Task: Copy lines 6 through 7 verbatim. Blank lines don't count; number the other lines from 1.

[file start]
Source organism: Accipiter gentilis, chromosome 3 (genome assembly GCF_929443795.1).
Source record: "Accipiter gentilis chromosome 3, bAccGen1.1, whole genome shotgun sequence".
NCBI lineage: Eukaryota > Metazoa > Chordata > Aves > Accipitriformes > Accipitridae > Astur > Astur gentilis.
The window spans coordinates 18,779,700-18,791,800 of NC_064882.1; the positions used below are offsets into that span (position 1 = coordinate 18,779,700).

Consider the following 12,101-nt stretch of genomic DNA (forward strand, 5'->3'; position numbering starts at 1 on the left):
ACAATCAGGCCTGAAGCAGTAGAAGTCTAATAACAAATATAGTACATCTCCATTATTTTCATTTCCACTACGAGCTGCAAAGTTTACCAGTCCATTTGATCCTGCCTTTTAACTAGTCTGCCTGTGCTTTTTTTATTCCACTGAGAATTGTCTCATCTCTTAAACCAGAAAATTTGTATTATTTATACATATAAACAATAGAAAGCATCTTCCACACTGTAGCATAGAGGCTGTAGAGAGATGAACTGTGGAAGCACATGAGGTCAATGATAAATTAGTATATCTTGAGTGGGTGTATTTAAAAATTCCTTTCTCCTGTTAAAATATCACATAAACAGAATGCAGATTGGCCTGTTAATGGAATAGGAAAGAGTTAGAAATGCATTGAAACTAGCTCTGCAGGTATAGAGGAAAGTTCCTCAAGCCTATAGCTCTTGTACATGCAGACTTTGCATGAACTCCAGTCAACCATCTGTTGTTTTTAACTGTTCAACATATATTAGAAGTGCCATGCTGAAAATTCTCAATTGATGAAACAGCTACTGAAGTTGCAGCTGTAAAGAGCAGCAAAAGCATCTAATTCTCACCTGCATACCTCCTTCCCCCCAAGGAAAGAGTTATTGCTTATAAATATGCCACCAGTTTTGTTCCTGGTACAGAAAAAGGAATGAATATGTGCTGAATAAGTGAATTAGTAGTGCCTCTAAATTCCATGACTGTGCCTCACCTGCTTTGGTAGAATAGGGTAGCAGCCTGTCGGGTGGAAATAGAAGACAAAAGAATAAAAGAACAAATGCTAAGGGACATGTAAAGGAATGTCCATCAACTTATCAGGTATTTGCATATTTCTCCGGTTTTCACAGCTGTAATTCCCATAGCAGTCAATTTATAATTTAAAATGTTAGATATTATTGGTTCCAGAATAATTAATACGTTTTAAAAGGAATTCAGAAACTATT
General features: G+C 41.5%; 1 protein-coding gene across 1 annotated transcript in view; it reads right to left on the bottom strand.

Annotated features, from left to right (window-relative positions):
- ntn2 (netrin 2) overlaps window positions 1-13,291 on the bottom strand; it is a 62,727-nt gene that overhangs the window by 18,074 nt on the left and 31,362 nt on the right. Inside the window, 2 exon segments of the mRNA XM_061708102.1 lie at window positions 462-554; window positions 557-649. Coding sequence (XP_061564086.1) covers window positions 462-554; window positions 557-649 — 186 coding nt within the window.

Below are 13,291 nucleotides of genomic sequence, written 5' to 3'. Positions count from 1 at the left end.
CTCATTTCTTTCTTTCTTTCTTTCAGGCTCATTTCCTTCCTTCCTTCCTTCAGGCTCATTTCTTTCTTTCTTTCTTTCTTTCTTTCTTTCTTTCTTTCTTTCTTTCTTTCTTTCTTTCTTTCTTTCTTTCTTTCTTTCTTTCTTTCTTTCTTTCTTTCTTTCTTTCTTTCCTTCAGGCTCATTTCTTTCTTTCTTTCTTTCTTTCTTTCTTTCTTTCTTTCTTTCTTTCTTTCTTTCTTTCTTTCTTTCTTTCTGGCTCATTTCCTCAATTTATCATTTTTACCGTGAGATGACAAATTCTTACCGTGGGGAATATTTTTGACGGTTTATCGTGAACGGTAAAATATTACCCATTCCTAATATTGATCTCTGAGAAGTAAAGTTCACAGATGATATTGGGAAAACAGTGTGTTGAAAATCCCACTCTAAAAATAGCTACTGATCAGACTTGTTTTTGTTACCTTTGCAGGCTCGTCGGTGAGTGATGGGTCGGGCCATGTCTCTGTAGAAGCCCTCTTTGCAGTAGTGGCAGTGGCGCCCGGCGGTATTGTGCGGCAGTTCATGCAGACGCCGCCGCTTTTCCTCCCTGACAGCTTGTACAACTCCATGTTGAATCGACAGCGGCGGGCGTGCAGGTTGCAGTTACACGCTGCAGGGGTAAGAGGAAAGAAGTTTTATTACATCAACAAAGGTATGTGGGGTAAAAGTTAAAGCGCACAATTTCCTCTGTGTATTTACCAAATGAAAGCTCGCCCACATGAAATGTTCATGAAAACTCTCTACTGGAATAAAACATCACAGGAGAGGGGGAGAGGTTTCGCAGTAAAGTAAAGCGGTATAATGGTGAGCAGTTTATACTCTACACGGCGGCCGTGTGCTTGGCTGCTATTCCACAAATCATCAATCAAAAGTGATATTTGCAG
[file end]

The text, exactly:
ACAATCAGGCCTGAAGCAGTAGAAGTCTAATAACAAATATAGTACATCTCCATTATTTTCATTTCCACTACGAGCTGCAAAGTTTACCAGTCCATTTGATCCTGCCTTTTAACTAGTCTGCCTGTGCTTTTTTTATTCCACTGAGAATTGTCTCATCTCTTAAACCAGAAAATTTGTATTATTTATACATATAAACAATAGAAAGCATCTTCCACACTGTAGCATAGAGGCTGTAGAGAGATGAACTGTGGAAGCACATGAGGTCAATGATAAATTAGTATATCTTGAGTGGGTGTATTTAAAAATTCCTTTCTCCTGTTAAAATATCACATAAACAGAATGCAGATTGGCCTGTTAATGGAATAGGAAAGAGTTAGAAATGCATTGAAACTAGCTCTGCAGGTATAGAGGAAAGTTCCTCAAGCCTATAGCTCTTGTACATGCAGACTTTGCATGAACTCCAGTCAACCATCTGTTGTTTTTAACTGTTCAACATATATTAGAAGTGCCATGCTGAAAATTCTCAATTGATGAAACAGCTACTGAAGTTGCAGCTGTAAAGAGCAGCAAAAGCATCTAATTCTCACCTGCATACCTCCTTCCCCCCAAGGAAAGAGTTATTGCTTATAAATATGCCACCAGTTTTGTTCCTGGTACAGAAAAAGGAATGAATATGTGCTGAATAAGTGAATTAGTAGTGCCTCTAAATTCCATGACTGTGCCTCACCTGCTTTGGTAGAATAGGGTAGCAGCCTGTCGGGTGGAAATAGAAGACAAAAGAATAAAAGAACAAATGCTAAGGGACATGTAAAGGAATGTCCATCAACTTATCAGGTATTTGCATATTTCTCCGGTTTTCACAGCTGTAATTCCCATAGCAGTCAATTTATAATTTAAAATGTTAGATATTATTGGTTCCAGAATAATTAATACGTTTTAAAAGGAATTCAGAAACTATT
General features: G+C 41.5%; 1 protein-coding gene across 1 annotated transcript in view; it reads right to left on the bottom strand.